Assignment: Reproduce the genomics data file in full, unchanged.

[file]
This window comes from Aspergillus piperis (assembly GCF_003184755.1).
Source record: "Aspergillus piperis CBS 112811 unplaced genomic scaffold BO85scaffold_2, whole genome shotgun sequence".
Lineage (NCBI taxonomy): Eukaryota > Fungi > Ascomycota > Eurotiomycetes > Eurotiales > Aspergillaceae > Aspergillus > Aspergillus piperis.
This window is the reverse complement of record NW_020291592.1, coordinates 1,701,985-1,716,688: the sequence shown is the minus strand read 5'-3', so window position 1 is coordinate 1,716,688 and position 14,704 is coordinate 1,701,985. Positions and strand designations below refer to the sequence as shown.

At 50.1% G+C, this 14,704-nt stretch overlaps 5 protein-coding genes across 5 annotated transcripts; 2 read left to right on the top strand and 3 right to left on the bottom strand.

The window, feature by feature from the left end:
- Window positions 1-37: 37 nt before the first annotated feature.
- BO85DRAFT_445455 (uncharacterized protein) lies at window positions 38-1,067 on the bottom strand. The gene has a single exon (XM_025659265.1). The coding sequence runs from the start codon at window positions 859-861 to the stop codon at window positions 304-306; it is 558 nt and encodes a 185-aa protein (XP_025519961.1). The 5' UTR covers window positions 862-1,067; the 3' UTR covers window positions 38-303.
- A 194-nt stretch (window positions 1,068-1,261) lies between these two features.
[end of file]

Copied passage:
This window comes from Aspergillus piperis (assembly GCF_003184755.1).
Source record: "Aspergillus piperis CBS 112811 unplaced genomic scaffold BO85scaffold_2, whole genome shotgun sequence".
Lineage (NCBI taxonomy): Eukaryota > Fungi > Ascomycota > Eurotiomycetes > Eurotiales > Aspergillaceae > Aspergillus > Aspergillus piperis.
This window is the reverse complement of record NW_020291592.1, coordinates 1,701,985-1,716,688: the sequence shown is the minus strand read 5'-3', so window position 1 is coordinate 1,716,688 and position 14,704 is coordinate 1,701,985. Positions and strand designations below refer to the sequence as shown.

At 50.1% G+C, this 14,704-nt stretch overlaps 5 protein-coding genes across 5 annotated transcripts; 2 read left to right on the top strand and 3 right to left on the bottom strand.

The window, feature by feature from the left end:
- Window positions 1-37: 37 nt before the first annotated feature.
- BO85DRAFT_445455 (uncharacterized protein) lies at window positions 38-1,067 on the bottom strand. The gene has a single exon (XM_025659265.1). The coding sequence runs from the start codon at window positions 859-861 to the stop codon at window positions 304-306; it is 558 nt and encodes a 185-aa protein (XP_025519961.1). The 5' UTR covers window positions 862-1,067; the 3' UTR covers window positions 38-303.
- A 194-nt stretch (window positions 1,068-1,261) lies between these two features.